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Decision On Irradiated Food Due Today

13 September 2001

Green Party Health Spokesperson Sue Kedgley is calling on the Health Minister to block the first ever approval for irradiated food when it is considered at a top-level meeting today.

Australian and New Zealand Health Ministers will decide whether or not to accept a recommendation which would allow irradiated herbs, spices, herbal teas, peanuts, almonds, cashew nuts and pistachio nuts to be sold in New Zealand and Australia.

Ms Kedgley said she was astounded that the Australian New Zealand Food Authority (ANZFA) was recommending an end to the ban on food irradiation, and said Mrs King should speak out against allowing irradiated food into New Zealand.

"Irradiation is an unproven and highly controversial food technology that sterilises food by exposing it to radiation doses 100,000 to 3 million times the strength of a chest X-ray," Ms Kedgley said.

"There is no need to use this controversial technology, as there are effective, safe, environmentally friendly alternative treatments such as steam treatment, oxygen deprivation, temperature control and freezing."

Ms Kedgley said she was especially alarmed at the ANZFA proposal to allow herbs to be irradiated to three times the internationally accepted maximum dose of 10 kGY.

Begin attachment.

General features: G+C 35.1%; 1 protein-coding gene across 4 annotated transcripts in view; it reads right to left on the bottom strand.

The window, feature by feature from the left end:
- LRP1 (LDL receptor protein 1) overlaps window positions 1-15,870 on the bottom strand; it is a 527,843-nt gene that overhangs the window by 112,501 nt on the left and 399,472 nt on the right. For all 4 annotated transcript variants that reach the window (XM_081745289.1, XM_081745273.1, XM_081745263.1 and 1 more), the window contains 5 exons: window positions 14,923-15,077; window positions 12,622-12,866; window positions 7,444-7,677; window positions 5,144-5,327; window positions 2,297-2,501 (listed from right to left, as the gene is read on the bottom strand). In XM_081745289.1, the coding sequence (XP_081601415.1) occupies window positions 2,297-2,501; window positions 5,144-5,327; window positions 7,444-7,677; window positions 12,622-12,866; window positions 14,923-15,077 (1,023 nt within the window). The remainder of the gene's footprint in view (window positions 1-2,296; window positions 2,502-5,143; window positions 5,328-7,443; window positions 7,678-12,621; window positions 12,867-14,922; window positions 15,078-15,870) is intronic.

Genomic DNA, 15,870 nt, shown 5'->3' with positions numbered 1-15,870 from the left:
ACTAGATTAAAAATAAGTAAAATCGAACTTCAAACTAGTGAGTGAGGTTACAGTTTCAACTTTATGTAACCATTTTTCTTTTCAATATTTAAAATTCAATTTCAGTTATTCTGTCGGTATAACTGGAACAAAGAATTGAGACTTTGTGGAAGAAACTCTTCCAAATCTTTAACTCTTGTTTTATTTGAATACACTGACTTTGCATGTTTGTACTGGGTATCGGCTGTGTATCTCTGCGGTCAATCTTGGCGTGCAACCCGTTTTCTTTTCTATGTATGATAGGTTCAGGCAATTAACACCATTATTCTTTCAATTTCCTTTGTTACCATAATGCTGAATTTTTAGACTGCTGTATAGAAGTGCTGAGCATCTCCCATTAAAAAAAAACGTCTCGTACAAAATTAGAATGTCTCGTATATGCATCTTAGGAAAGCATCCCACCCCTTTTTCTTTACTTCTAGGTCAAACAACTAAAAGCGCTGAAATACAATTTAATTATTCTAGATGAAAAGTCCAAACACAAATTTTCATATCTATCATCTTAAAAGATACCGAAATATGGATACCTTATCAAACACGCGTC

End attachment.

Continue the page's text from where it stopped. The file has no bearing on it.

"I am astonished that our food authority is recommending that we allow food that has been irradiated to a level that is way in excess of internationally accepted standards in our food supply --particularly when there have been no studies of the long term health effects of consuming irradiated food," Ms Kedgley said.

"Irradiation does not destroy viruses such as those that cause hepatitis, the prions that cause BSE or pathogenic bacteria such as listeria. It reduces the nutritional value of food and destroys vitamins (C, A, E and thiamine) by up to 10-20 percent, along with fatty acids in food that are crucial for good health.

"Irradiation can change the taste, colour and texture of foods and hide odours that would indicate food is spoiled. It can also be used to substitute good manufacturing practices and cover up bacterial contamination in food.

"Although the technology has been available for decades, it is only now trickling into supermarkets in the United States because of widespread consumer resistance to buying it," she said.

Ends


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